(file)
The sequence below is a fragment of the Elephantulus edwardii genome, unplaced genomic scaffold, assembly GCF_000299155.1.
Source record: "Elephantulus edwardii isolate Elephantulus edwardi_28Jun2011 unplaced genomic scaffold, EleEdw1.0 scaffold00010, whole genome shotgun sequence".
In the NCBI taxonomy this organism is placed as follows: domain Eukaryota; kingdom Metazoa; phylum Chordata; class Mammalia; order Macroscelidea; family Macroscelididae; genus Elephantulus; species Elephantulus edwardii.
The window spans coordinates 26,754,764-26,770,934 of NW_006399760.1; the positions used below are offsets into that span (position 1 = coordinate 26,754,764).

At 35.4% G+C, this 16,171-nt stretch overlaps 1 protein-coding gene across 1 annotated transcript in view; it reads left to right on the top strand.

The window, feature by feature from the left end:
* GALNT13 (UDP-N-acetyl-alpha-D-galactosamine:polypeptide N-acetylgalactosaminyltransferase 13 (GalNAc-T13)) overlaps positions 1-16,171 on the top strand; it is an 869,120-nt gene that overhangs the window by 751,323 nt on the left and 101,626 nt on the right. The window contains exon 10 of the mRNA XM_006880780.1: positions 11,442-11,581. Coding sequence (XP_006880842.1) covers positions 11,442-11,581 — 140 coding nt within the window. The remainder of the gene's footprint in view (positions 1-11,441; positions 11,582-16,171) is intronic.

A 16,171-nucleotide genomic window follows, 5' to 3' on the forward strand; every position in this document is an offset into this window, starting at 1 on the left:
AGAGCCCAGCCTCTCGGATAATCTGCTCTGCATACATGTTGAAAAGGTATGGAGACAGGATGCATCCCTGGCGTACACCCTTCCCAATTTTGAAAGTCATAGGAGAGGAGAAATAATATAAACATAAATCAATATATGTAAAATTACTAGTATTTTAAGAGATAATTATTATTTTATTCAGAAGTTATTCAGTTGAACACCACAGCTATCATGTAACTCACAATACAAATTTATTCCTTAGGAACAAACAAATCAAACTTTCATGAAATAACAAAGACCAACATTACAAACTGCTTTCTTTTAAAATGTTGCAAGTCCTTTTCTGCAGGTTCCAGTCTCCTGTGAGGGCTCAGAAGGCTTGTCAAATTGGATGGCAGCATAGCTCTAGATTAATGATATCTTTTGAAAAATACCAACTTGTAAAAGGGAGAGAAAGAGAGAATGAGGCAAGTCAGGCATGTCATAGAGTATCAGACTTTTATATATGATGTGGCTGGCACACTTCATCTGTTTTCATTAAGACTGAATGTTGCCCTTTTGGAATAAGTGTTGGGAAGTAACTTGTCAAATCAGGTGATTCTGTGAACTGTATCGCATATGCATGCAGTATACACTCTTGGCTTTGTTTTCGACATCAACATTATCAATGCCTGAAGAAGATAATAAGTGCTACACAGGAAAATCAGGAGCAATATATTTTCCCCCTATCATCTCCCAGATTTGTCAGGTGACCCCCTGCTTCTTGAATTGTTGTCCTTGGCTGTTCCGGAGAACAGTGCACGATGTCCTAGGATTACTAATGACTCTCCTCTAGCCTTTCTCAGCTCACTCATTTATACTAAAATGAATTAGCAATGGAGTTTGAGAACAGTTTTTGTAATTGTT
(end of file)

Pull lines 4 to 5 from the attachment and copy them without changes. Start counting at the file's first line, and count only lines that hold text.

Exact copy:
The window spans coordinates 26,754,764-26,770,934 of NW_006399760.1; the positions used below are offsets into that span (position 1 = coordinate 26,754,764).

At 35.4% G+C, this 16,171-nt stretch overlaps 1 protein-coding gene across 1 annotated transcript in view; it reads left to right on the top strand.